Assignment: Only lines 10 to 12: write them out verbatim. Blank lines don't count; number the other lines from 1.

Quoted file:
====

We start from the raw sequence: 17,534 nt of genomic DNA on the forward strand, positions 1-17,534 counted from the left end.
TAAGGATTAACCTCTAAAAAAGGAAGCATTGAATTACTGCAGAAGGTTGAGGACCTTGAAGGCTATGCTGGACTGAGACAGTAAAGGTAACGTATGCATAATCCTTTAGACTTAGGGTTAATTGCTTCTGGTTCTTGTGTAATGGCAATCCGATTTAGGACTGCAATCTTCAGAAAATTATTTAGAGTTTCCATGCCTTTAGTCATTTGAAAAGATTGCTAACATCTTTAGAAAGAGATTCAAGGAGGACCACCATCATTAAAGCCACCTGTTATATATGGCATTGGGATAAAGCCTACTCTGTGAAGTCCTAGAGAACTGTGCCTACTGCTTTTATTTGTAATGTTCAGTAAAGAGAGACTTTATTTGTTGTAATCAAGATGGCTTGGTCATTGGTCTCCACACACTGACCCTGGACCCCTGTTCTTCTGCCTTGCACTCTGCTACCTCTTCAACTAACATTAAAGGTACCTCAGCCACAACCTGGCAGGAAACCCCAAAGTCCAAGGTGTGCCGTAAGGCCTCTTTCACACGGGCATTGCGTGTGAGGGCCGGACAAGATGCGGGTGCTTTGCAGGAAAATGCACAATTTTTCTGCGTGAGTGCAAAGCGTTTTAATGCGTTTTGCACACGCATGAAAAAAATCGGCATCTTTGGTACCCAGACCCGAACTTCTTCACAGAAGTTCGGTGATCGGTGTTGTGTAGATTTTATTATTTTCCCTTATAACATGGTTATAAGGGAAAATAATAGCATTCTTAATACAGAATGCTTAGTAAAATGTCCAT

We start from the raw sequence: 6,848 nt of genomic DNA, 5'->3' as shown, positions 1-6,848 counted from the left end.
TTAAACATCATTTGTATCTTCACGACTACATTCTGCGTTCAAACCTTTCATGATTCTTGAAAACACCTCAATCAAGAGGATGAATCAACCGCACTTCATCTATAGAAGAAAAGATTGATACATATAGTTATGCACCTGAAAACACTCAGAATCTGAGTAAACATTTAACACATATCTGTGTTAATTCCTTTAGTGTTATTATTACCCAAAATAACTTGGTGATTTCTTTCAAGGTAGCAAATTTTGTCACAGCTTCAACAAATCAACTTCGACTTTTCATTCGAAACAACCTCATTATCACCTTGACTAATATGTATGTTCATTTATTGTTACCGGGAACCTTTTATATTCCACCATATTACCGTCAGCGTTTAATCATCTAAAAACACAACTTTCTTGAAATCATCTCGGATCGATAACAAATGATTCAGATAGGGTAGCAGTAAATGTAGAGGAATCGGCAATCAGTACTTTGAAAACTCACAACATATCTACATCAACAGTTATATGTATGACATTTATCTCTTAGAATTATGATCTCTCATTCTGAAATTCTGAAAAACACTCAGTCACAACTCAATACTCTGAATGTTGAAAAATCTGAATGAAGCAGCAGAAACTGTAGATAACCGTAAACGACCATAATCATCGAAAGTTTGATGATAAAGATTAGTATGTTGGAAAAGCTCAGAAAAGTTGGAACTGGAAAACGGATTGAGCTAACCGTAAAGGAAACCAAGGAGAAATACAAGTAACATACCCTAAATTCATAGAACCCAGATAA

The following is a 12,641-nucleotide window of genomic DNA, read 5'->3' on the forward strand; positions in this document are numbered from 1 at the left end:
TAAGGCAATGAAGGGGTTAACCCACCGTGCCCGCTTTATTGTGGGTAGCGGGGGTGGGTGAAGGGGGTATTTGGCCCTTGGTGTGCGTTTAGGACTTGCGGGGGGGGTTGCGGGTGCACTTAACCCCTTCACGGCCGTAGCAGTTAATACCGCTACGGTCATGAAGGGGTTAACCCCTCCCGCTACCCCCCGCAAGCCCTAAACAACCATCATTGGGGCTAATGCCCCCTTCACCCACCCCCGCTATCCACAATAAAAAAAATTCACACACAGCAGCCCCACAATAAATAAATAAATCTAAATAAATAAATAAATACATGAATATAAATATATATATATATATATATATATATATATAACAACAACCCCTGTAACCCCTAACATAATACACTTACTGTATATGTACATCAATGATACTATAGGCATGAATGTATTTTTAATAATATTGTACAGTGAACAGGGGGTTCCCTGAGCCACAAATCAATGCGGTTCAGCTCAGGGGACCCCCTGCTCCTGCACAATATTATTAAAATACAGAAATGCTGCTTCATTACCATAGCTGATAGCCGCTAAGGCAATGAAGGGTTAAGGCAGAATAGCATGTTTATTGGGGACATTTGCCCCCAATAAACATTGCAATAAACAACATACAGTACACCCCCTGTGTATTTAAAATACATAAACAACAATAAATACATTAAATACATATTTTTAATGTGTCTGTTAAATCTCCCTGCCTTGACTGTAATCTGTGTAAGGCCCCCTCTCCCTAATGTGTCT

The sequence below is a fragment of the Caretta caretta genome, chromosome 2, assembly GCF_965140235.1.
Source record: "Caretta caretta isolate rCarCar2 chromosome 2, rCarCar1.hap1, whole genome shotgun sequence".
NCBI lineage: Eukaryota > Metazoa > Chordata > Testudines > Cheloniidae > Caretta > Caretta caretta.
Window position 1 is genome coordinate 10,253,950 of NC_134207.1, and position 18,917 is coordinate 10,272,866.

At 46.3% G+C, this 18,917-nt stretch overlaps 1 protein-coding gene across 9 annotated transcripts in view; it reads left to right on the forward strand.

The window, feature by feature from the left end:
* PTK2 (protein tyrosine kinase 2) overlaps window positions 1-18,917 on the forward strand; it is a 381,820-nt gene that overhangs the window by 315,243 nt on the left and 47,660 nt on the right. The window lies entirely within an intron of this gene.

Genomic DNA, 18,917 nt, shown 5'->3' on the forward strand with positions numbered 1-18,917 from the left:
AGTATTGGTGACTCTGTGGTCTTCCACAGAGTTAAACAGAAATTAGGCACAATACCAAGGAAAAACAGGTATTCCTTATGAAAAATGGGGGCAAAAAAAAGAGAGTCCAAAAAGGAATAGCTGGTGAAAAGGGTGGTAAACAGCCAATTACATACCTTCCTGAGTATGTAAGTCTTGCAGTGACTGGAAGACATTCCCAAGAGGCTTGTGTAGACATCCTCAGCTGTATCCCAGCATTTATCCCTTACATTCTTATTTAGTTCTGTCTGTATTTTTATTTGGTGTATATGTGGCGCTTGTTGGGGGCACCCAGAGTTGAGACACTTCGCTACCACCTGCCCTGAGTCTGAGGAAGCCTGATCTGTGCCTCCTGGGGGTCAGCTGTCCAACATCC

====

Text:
Window position 1 is genome coordinate 10,253,950 of NC_134207.1, and position 18,917 is coordinate 10,272,866.

At 46.3% G+C, this 18,917-nt stretch overlaps 1 protein-coding gene across 9 annotated transcripts in view; it reads left to right on the forward strand.

The window, feature by feature from the left end: